by Corinne Kodama, Senior Research Analyst, Women Employed
As Women Employed celebrates our 50th anniversary this year, we want to bring attention to other working women over 50 and how they are important in Women Employed’s work. October 7 is Ageism Awareness Day―an opportune time to highlight not only the contributions of older working women but also the ways in which their economic needs are often overlooked. [Note that “older” workers can refer to those over 50, 55, or even 65 years of age, depending on the organization or agency].
Over the past two decades, older women have become a large and growing share of the labor force; today more than 10 percent of workers is a woman aged 55 or older. The Bureau of Labor Statistics projects that the ranks of older women in the workforce will continue to grow between 2020 and 2030, with more than 60 percent of growth in the labor force coming from workers aged 65 and over — an age group commonly labeled “retirement age.” This increase in the older workforce is due to two primary reasons: 1) changing demographics with the growth of the over-50 U.S. population; 2) economic necessity―the ideal of the “golden years” of a work-free life, traveling, and enjoying grandkids is increasingly out of reach for many Americans.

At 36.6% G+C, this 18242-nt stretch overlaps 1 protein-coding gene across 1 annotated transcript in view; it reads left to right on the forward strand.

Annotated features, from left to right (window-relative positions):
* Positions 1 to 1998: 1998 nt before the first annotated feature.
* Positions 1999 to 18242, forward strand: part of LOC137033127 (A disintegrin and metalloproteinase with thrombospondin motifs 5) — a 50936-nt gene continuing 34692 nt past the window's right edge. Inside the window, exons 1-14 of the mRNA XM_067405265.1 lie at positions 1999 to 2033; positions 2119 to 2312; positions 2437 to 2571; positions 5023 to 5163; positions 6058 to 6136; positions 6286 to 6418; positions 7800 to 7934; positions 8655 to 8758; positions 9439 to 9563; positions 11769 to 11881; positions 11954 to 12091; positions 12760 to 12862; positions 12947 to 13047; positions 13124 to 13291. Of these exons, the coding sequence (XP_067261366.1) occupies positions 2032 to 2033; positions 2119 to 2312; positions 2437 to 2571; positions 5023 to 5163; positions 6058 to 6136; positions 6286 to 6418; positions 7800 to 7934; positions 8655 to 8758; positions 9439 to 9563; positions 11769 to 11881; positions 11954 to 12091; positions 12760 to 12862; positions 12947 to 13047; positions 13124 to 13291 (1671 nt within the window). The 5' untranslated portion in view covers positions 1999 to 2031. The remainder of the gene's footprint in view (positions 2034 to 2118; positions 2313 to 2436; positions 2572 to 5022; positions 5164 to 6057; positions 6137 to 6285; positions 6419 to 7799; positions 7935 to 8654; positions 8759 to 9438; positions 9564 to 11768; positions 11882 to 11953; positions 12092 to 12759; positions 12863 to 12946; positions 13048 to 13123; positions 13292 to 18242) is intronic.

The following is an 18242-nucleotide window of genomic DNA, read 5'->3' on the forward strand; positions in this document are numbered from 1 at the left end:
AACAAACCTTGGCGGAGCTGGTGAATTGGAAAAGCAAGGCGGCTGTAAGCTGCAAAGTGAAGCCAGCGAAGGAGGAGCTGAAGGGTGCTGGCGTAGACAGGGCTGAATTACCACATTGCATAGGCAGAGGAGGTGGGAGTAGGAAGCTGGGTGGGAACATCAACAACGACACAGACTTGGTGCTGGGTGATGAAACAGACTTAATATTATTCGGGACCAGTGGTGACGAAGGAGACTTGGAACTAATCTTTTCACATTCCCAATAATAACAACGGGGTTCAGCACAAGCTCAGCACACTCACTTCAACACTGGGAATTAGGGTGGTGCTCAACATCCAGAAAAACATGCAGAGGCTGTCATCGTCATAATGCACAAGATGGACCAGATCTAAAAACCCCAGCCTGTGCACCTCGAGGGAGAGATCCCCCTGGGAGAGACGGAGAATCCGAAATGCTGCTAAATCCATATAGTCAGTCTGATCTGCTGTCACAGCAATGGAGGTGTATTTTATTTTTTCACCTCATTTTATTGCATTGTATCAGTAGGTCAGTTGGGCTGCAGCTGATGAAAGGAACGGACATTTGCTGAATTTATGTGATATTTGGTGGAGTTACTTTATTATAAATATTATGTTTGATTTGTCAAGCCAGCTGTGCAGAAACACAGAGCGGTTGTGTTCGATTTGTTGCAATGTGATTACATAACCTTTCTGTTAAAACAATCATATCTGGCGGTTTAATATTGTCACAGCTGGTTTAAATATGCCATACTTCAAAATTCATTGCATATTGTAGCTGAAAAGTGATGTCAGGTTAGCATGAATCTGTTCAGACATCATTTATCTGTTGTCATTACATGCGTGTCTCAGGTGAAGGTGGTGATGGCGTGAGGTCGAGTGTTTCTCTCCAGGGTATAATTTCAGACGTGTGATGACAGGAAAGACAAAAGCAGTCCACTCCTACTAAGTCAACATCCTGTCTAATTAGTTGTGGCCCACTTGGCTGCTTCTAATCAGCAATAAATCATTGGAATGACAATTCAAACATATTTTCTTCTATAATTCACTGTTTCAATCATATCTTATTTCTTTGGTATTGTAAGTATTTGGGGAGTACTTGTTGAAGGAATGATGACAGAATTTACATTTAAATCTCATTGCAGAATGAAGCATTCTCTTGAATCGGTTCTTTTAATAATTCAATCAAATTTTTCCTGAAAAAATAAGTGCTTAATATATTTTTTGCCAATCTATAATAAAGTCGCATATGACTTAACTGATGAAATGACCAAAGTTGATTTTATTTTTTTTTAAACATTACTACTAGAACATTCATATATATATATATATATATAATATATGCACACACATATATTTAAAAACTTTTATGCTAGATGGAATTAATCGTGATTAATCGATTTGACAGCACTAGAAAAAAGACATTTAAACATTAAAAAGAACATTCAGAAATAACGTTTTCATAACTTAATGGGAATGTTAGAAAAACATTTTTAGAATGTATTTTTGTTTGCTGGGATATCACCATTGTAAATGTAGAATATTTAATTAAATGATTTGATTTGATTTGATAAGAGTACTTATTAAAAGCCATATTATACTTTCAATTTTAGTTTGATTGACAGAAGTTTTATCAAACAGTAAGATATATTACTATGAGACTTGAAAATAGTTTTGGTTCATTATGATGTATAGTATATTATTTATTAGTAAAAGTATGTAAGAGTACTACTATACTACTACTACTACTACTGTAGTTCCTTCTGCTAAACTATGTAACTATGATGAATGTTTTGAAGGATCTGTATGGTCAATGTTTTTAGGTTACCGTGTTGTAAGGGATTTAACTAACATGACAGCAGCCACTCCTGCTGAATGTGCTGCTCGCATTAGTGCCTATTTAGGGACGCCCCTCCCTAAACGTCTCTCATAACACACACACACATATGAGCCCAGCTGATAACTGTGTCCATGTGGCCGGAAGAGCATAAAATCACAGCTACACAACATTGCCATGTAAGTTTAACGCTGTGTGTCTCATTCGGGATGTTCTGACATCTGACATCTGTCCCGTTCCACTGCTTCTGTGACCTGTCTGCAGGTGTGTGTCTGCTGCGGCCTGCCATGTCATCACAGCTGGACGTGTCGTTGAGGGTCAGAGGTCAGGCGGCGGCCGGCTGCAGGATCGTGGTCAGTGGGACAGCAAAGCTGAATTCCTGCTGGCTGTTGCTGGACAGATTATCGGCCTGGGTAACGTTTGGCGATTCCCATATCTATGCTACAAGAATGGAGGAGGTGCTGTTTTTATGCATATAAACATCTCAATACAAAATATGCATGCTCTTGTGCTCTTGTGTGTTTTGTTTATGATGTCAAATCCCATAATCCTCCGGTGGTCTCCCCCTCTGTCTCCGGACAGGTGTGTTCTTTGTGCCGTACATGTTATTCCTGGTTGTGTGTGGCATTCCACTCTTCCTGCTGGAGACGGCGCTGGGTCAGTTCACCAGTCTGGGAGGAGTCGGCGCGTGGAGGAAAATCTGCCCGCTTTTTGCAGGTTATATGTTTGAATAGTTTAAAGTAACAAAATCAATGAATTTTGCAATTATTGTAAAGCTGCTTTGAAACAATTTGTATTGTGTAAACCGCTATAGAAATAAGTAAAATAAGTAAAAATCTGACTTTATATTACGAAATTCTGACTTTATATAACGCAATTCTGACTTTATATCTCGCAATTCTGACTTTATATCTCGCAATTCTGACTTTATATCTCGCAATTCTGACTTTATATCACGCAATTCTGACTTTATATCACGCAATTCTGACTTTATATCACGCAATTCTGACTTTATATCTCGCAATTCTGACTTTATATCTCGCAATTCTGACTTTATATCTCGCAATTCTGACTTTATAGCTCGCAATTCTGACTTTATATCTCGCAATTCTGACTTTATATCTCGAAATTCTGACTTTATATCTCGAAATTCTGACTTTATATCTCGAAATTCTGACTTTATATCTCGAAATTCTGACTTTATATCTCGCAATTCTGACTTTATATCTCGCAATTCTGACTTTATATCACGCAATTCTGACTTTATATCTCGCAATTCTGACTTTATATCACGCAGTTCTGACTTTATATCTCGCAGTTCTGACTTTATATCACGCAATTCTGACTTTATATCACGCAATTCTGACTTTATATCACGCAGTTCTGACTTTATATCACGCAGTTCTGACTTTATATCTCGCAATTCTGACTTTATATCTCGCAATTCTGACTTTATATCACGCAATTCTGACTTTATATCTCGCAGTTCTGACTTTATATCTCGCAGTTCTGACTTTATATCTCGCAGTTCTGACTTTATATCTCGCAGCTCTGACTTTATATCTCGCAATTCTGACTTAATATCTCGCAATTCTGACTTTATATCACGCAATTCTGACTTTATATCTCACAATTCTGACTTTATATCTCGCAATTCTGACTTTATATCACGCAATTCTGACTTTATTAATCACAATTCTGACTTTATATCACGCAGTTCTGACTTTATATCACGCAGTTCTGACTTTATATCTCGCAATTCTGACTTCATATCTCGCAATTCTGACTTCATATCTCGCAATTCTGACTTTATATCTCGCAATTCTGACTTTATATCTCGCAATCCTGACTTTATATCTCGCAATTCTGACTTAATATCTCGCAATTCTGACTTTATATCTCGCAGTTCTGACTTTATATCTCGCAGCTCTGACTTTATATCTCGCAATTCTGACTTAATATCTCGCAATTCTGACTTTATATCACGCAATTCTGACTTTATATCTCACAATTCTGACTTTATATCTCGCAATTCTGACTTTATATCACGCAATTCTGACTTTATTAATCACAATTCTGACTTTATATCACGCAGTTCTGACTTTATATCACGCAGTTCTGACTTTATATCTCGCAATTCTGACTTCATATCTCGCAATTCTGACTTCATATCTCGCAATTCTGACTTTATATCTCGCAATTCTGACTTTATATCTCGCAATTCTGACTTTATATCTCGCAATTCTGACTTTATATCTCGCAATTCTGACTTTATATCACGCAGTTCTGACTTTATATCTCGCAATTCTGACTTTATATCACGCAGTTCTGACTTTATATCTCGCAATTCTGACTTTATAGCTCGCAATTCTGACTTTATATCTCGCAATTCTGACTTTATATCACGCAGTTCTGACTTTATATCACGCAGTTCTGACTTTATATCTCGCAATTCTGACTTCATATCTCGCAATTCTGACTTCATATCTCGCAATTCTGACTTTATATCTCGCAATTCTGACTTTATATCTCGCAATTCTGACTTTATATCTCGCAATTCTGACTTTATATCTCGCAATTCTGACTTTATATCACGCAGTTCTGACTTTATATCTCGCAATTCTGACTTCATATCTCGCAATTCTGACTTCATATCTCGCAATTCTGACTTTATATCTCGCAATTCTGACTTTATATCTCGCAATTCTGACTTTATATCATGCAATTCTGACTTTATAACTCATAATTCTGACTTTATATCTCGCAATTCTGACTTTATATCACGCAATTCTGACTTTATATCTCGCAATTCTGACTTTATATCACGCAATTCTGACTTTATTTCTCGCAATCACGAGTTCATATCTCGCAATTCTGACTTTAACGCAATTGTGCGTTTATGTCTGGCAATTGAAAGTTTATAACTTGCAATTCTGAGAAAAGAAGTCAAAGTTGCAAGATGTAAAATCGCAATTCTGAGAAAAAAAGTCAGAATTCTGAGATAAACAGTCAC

Some of these economic challenges were a result of the pandemic, which had a disproportionate negative effect on the older workforce in particular. While pre-pandemic growth in the labor force was attributed fully to older workers staying in the workforce longer, the pandemic resulted in a sharp increase in retirements and layoffs of older workers, significantly more than expected. AARP found that about two in five workers ages 50-plus who had recently retired, left a job, or considered leaving a job wouldn’t have done so had it not been for the pandemic, and one in five retired earlier than planned. Unemployment for people in lower-paying jobs and for Black, Latina/o/x, and Asian American older workers was significantly higher than that of higher-income older and White workers during the pandemic. Additionally, older workers were also more vulnerable to the health effects of the pandemic which may have impacted their ability (or choices) to work.